5. National Academy Press. Effect of polybrominated diphenyl ethers on neurodevelopment. In: Application of Systematic Review Methods in an Overall Strategy for Evaluating Low-Dose Toxicity from Endocrine Active Chemicals; 2017. Chapter 4: Chapter 4 link: https://www.nap.edu/read/24758/chapter/6#135.Search in Google Scholar

6. Pose-Juan, E, Fernandez-Cruz, T, Simal-Gandara, J. State of the art on public risk assessment of combined human exposure to multiple chemical contaminants. Trends Food Sci Technol 2016;55:11–28. https://doi.org/10.1016/j.tifs.2016.06.011.Search in Google Scholar

7. Hayes, S, Becker, R, Leung, A, Aylward, L, Pyatt, D. Biomonitoring equivalents: a screening approach for interpreting biomonitoring results from a public health risk perspective. Regul Toxicol Pharmacol 2007;47:96–109.https://doi.org/10.1016/j.yrtph.2006.08.004.Search in Google Scholar

8. Health Canada Pest Management Regulatory Agency. Use of Uncertainty and Safety Factors in the Human Health Risk Assessment of Pesticides. Ottawa, Ontario, Canada: Regulatory Proposal PRO2007-01; 2007.Search in Google Scholar

9. Canton, R, Sanderson, T, Letcher, R, Bergman, A, van den Berg, M. Inhibition and induction of aromatase (cyp19) activity by brominated flame retardants in H295R human adrenocortical carcinoma cells. Toxicol Sci 2005;88:447–55 https://doi.org/10.1093/toxsci/kfi325.Search in Google Scholar

10. Cantón, R, Sanderson, T, Nijmeijer, S, Bergman, A, Letcher, R, van den Berg, M. In vitro effects of brominated flame retardants and metabolites on CYP17 catalytic activity: a novel mechanism of action? Toxicol Appl Pharmacol 2006;216:274–81.https://doi.org/10.1016/j.taap.2006.05.007.Search in Google Scholar

11. Cantón, R, Scholten, D, Marsh, G, de Jong, P, van den Berg, M. Inhibition of human placental aromatase activity by hydroxylated polybrominated diphenyl ethers (OH-PBDEs). Toxicol Appl Pharmacol 2008;227:68–75. https://doi.org/10.1016/j.taap.2007.09.025.Search in Google Scholar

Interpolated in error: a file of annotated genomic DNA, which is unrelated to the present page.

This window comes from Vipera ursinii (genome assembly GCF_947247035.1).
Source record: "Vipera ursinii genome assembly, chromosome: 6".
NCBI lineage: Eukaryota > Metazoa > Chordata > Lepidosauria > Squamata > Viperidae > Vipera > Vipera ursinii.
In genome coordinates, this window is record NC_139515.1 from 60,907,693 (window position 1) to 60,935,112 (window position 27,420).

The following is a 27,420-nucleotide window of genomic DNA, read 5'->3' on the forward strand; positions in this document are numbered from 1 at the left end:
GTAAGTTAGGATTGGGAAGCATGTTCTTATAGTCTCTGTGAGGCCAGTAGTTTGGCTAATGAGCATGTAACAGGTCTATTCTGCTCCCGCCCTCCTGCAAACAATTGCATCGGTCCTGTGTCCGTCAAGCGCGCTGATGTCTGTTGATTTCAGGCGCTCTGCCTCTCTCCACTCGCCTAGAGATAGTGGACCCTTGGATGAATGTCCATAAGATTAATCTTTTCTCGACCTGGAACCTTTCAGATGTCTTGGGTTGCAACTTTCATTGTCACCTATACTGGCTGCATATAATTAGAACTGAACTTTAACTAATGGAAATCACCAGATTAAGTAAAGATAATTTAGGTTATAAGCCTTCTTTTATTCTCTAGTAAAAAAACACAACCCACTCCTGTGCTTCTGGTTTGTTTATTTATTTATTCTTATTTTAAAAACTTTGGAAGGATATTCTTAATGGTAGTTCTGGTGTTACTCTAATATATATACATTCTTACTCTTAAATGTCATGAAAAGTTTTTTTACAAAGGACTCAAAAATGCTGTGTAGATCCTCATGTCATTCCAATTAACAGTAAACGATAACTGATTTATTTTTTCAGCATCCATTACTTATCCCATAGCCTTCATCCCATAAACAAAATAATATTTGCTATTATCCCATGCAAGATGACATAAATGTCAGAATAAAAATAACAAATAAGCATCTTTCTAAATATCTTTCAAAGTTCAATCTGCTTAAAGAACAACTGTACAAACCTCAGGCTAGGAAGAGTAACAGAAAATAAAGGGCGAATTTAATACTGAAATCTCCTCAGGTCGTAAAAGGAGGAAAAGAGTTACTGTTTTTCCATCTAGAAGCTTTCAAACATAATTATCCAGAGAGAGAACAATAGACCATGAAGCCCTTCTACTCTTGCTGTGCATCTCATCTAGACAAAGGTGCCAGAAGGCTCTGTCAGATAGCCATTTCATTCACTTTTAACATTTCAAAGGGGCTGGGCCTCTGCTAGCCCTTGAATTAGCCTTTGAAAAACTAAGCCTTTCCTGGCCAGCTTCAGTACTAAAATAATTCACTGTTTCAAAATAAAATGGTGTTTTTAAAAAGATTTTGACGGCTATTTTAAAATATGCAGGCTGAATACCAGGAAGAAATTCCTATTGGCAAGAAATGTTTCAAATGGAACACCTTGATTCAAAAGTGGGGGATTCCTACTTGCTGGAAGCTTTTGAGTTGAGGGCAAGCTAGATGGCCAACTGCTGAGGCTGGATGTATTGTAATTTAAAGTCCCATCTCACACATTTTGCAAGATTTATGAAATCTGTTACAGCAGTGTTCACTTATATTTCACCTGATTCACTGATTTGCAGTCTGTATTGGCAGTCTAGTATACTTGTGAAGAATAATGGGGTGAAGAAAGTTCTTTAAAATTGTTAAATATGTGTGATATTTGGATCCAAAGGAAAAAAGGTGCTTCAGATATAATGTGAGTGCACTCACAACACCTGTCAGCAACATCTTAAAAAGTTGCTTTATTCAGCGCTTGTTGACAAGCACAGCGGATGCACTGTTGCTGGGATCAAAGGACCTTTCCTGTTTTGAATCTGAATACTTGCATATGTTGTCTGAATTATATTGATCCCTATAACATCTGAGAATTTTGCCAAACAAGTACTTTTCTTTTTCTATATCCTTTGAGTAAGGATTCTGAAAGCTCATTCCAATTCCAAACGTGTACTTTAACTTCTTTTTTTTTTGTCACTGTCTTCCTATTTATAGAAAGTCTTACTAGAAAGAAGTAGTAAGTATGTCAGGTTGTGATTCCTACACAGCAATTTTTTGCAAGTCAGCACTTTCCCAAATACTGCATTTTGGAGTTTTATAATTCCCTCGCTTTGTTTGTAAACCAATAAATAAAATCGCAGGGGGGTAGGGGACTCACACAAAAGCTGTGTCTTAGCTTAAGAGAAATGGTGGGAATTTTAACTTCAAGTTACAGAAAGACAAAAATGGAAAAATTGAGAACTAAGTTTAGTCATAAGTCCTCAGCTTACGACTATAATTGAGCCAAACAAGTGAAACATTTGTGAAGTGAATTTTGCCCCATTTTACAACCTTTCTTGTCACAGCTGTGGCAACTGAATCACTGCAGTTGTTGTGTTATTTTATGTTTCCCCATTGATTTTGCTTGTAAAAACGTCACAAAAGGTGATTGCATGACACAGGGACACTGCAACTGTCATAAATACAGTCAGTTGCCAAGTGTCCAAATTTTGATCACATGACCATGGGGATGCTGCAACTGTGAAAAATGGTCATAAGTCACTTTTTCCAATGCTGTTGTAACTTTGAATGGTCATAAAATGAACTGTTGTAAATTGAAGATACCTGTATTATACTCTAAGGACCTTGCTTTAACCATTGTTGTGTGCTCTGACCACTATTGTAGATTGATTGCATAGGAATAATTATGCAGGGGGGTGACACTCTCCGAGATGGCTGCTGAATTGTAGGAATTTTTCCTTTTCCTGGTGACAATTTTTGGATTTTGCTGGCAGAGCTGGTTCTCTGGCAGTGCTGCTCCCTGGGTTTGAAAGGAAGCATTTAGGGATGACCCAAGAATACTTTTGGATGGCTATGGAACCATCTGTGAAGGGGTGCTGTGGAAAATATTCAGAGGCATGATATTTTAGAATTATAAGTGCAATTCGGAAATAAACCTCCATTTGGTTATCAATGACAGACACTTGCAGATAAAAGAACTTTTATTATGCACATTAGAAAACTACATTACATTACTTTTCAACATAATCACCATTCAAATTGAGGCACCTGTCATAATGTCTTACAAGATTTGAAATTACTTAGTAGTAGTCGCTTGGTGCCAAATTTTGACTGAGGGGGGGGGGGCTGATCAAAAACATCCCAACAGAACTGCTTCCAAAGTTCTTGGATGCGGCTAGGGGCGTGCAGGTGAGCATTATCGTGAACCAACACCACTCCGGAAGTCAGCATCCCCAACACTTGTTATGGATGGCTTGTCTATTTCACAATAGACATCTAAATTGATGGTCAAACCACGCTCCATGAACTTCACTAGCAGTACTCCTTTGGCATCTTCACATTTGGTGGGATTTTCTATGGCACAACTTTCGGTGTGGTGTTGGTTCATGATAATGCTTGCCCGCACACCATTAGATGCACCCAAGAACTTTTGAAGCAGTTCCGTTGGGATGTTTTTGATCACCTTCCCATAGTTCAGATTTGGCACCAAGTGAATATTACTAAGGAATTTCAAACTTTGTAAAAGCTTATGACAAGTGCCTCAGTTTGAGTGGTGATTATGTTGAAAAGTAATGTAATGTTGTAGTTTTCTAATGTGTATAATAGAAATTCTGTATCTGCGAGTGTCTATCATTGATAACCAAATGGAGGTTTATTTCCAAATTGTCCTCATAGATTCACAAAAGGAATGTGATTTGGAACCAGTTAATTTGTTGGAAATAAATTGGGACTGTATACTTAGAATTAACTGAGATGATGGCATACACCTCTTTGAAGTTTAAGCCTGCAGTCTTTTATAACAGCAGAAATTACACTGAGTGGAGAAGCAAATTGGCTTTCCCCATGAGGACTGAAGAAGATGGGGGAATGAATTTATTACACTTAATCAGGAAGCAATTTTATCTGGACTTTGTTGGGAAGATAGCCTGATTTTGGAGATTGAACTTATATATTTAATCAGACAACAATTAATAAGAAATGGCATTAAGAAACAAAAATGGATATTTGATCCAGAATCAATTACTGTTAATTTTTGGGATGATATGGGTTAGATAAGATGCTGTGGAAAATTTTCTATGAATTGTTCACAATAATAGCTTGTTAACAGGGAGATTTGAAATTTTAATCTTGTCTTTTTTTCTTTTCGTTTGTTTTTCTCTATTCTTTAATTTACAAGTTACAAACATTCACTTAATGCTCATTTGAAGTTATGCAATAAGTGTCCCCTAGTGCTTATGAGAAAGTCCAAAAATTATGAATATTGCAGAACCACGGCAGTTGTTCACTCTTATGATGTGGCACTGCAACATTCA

12. Hamers, T, Kamstra, J, Sonneveld, E, Murk, A, Kester, M, Andersson, P, et al.. In vitro profiling of the endocrine-disrupting internal dose of brominated flame retardants. Toxicol Sci 2006;92:157–73.https://doi.org/10.1093/toxsci/kfj187.Search in Google Scholar

13. Antunes Fernandes, E, Hendriks, H, Van Kleef, R, van den Berg, M, Westerink, R. Potentiation of the human GABAA receptor as a novel mode of action of lower-chlorinated non-dioxin-like PCBs. Environ Sci Technol 2010;44:2864–9. https://doi.org/10.1021/es902321a.Search in Google Scholar

14. Marchesini, G, Meimaridou, A, Haasnoot, W, Meulenberg, E, Albertus, F, Mizuguchi, M, et al.. A Biosensor discovery of thyroxine transport disrupting chemicals. Toxicol Appl Pharmacol 2008;232:150–60. https://doi.org/10.1016/j.taap.2008.06.014.Search in Google Scholar

15. Hamers, T, Kamstra, J, Sonneveld, E, Murk, A, Visser, T, Van Velzen, M, et al.. Biotransformation of brominated flame retardants into potentially endocrine-disrupting metabolites, with special attention to 2,2’,4,4’-tetrabromodiphenyl ether (BDE-47). Mol Nutr Food Res 2008;52:284–98.https://doi.org/10.1002/mnfr.200700104.Search in Google Scholar

16. Dingemans, MML, Kock, M, van den Berg, M. Mechanisms of action point towards combined PBDE/NDL-PCB risk assessment. Toxicol Sci 2016;153:215–24. https://doi.org/10.1093/toxsci/kfw129.Search in Google Scholar

17. Ritter, L, Arbuckle, T. Can exposure characterization explain concurrence or discordance between toxicology and epidemiology? Toxicol Sci 2007;97:241–52.https://doi.org/10.1093/toxsci/kfm005.Search in Google Scholar

18. Rhomberg, L, Lewandowski, T. Methods for identifying a default cross-species scaling factor. Prepared for Risk Assessment Forum. Washington, DC: U.S. Environmental Protection Agency 2004. Gradient Corporation Contract 3W-0477-NASX 2004.Search in Google Scholar

19. Staskal, D, Hakk, H, Bauer, D, Diliberto, J, Birnbaum, L. Toxicokinetics of polybrominated diphenyl ether congeners 47, 99, 100, and 153 in mice. Toxicol Sci 2006;94:28–37. https://doi.org/10.1093/toxsci/kfl091.Search in Google Scholar

20. Szabo, DT, Diliberto, J, Huwe, J, Birnbaum, L. Differences in tissue distribution of HBCD alpha and gamma between adult and developing mice. Toxicol Sci 2011;123:256–63. https://doi.org/10.1093/toxsci/kfr161.Search in Google Scholar

Supplementary Material

The online version of this article offers supplementary material (https://doi.org/10.1515/reveh-2021-0105).

Received: 2021-07-27
Accepted: 2022-03-30
Published Online: 2022-05-05

© 2022 Tom Muir et al., published by De Gruyter, Berlin/Boston

This work is licensed under the Creative Commons Attribution 4.0 International License.

Downloaded on 7.2.2023 from https://www.degruyter.com/document/doi/10.1515/reveh-2021-0105/html
Scroll Up Arrow